Maleficent: Review

Not the Fairy Tale You Know
Robert Stromberg | May 30, 2014

The transition from nostalgic classic to modern day retelling is a difficult journey for any property to take. Reimagining an animated world to live action can be disastrous. Look at the fan reception for Transformers, TMNT and pretty much every Auroravideogame movie to see how often Hollywood struggles with rebooting existing animated worlds. Maleficent, unfortunately, follows this trend.

Angelina Jolie stars as the title character, who is the villain of the animated classic Sleeping Beauty. Familiar characters and themes reappear in this Wicked-inspired retelling, but the additional back story is baggage instead of highlighting the character. Disney creates a live action fairy tale with the same black-and-white morality, immature comic relief and fantastical settings that are found in their animated features; but it falls flat with a real world backdrop.

What is a Critical Hit!

This movie tries really hard. It attempts to create characters with motivations, personalities and history but instead settles for caricatures. The special effects can look good in select scenes, but overly produced and shiny in other moments. Jolie does her best to be Maleficent throughout the film and capture her movements from the cartoon, but she remains Angelina Jolie throughout the performance. The magical creatures created can be visually appealing, but they ultimately serve as set pieces and nothing more.

DiavalMaleficent’s companion is the most interesting character throughout the film. He doesn’t have a strong character arc, but he acts as the viewer’s voice in segments and has the most visually interesting scenes.

What is Not Very Effective…

The opening scenes are an exposition dump to bring the viewer up to speed. This is never the sign of a strong story, and is made worse by the fact that it continues for thirty plus minutes. The first third of the film is pure setup and prologue for the true story. Even when the story starts to be flushed out, it mostly falls into the trap of telling viewers what is happening instead of showing.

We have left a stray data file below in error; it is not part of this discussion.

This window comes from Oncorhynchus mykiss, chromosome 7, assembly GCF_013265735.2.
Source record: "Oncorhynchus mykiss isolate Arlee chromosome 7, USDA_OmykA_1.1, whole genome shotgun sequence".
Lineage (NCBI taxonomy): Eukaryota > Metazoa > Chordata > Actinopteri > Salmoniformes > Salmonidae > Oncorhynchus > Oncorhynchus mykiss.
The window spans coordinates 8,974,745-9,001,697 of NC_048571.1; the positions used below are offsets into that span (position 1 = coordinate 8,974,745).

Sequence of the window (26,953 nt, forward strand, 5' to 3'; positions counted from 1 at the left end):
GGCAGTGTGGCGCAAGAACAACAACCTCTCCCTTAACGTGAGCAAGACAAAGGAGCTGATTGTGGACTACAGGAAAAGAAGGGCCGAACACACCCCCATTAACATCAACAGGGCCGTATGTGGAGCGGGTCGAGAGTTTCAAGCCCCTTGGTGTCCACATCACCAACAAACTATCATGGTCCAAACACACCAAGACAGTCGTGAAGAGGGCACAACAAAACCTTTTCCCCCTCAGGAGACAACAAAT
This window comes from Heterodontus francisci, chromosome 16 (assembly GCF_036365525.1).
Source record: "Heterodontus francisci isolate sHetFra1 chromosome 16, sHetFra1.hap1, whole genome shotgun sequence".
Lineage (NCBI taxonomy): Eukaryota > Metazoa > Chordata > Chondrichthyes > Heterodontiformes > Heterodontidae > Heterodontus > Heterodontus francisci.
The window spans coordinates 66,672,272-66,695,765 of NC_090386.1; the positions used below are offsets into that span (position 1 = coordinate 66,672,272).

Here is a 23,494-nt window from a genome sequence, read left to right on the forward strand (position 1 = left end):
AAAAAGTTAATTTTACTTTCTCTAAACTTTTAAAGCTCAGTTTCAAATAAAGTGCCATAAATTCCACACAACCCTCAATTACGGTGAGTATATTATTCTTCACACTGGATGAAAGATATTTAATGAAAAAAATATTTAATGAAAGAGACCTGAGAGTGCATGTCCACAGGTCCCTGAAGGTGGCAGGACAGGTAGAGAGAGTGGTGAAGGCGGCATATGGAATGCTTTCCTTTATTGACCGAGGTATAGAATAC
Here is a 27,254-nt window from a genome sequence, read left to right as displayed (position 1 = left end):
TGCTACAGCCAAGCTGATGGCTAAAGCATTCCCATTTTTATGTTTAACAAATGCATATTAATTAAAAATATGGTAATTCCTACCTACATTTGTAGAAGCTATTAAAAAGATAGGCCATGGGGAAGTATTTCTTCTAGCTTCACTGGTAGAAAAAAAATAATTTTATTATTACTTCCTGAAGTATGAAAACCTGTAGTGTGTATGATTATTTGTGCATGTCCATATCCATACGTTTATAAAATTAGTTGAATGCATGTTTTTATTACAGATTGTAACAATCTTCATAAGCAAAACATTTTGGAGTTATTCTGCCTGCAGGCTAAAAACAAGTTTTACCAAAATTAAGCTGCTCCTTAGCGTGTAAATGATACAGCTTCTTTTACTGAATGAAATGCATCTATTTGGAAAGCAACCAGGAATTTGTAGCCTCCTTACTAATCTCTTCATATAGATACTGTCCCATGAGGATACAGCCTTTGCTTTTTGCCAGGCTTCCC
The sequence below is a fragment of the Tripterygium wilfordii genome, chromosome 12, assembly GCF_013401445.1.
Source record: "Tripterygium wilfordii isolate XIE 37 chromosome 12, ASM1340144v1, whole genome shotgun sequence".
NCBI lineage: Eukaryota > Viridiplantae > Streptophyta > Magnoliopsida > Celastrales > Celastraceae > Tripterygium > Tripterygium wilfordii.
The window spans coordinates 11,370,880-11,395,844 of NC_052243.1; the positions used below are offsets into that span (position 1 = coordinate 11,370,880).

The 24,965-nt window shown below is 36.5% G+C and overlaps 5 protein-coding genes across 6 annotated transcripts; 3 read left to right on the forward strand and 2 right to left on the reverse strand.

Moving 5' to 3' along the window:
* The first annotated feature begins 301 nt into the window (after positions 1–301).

The comic relief characters don’t add anything to the movie, despite being a large plot point. The comedy is miss-and-miss and doesn’t fit the rest of the tone. In the theater, no one ever laughed; even at the spots where there was a pause for the audience to do so. Plus, these characters suffer greatly from poor CQ segments.

Maleficent is revealed to not be a diabolical villain, but a woman scorned. Instead of taking her hatred out on those who wronged her, she misplaces this on the young princess Aurora. What Pixiesfollows is a mixed bag of emotions as she undermines her own efforts and becomes the “boogey man” in the kingdom; despite never actually hurting anyone.

Within the kingdom, accents are eclectic and constantly changing. The same character will transition from Scottish, to English to American. Names will sound different depending on who is pronouncing them and there is no consistent voice for any character.

Status Summary

Maleficent is able to capture the story beats of a fairy tale, but it loses the charm and magic that comes with the classic Disney stories. This entry transforms Maleficent from a villain to a victim who misplaces her outrage and doesn’t stay true to herself.

If you prefer your fairy tales to have heart then you will want to avoid this film. If you like movies to tell you the plot and showcase over the top emotions, then this is a story worth listening to.


Score: 3.5 /10

+ Fairy Tale Plot Points
– Poor Special Effects
– Unnecessary “Comedy”
– Cast Overacts
– Lots of Exposition

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